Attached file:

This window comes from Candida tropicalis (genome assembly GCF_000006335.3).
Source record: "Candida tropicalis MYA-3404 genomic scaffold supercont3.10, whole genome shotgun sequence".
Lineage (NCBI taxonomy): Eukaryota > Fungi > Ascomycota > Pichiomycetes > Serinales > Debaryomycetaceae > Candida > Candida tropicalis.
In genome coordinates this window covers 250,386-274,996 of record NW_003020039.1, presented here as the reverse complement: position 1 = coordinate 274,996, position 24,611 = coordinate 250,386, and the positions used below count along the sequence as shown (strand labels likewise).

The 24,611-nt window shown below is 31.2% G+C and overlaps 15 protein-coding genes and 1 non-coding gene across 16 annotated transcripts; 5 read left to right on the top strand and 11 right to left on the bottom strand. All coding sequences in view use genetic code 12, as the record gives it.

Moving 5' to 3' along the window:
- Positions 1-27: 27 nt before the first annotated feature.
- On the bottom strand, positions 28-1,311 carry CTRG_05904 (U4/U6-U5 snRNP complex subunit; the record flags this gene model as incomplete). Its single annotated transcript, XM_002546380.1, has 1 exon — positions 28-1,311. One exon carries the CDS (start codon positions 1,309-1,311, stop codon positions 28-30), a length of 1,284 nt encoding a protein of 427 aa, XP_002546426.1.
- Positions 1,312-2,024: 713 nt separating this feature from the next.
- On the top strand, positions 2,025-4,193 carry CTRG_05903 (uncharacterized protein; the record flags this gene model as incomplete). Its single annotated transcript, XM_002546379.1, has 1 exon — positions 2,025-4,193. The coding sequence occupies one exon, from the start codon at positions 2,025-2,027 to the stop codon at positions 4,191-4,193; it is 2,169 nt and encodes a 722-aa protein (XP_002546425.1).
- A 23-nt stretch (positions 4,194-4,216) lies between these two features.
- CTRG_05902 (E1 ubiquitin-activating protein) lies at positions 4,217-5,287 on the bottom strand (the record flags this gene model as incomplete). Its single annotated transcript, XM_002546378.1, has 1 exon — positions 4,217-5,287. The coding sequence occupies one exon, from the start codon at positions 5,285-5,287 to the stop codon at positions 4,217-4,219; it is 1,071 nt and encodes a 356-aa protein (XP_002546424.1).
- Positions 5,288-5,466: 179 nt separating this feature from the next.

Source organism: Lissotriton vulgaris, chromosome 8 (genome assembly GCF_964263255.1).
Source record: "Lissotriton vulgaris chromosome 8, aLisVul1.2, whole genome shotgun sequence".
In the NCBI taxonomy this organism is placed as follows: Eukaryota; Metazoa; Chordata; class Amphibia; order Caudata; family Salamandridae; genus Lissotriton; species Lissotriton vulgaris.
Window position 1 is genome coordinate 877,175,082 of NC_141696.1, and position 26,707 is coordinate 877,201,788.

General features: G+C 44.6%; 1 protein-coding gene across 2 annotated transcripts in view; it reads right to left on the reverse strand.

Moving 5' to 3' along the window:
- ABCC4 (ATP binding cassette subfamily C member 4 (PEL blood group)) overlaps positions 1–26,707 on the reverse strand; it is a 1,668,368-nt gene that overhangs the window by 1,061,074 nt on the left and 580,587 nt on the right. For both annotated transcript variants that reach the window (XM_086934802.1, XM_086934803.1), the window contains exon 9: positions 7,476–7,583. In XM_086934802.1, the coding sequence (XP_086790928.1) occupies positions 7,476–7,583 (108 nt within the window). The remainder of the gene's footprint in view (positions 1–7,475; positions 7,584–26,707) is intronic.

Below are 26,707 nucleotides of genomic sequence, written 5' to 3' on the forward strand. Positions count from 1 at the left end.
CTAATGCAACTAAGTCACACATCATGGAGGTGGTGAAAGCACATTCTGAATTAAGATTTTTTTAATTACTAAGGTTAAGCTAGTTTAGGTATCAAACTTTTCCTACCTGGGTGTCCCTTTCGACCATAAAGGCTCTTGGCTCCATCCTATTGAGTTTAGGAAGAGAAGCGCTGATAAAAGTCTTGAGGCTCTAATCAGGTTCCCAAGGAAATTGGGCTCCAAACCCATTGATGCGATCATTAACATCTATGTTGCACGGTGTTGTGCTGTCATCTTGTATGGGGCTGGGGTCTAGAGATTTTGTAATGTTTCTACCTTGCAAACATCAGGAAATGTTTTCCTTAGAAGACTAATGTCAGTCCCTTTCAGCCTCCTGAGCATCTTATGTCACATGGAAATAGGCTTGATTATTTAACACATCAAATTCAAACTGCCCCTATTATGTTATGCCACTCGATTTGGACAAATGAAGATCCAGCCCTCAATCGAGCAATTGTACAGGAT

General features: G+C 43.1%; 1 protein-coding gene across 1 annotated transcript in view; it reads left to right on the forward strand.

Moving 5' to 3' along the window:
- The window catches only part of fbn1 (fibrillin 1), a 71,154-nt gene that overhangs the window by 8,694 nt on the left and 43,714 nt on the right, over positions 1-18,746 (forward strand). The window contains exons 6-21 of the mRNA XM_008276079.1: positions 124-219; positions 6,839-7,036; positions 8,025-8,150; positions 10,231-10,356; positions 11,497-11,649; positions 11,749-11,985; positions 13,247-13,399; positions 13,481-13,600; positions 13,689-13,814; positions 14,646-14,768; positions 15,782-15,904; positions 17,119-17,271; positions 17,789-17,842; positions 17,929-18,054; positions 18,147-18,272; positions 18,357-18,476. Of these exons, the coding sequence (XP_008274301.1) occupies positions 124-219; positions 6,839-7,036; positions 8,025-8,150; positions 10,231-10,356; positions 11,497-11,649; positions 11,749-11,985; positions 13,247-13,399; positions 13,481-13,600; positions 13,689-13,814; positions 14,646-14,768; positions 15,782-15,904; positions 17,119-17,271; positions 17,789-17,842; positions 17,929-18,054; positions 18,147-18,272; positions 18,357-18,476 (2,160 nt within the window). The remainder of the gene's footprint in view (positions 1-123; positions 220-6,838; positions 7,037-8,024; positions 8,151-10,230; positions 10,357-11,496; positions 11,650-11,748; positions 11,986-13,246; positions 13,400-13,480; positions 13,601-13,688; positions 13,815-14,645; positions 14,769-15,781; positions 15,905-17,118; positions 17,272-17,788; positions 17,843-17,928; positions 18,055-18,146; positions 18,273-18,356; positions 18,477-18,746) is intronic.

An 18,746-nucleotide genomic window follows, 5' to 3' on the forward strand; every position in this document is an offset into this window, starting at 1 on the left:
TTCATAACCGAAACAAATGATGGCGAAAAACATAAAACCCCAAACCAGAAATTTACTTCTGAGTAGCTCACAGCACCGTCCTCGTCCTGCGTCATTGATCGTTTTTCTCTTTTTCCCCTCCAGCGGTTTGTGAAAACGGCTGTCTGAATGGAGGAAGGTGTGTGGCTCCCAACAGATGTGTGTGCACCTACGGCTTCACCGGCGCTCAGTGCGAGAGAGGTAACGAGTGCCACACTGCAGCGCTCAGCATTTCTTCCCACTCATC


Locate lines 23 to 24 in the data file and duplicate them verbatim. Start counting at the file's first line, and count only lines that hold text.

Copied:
General features: G+C 43.1%; 1 protein-coding gene across 1 annotated transcript in view; it reads left to right on the forward strand.

Moving 5' to 3' along the window: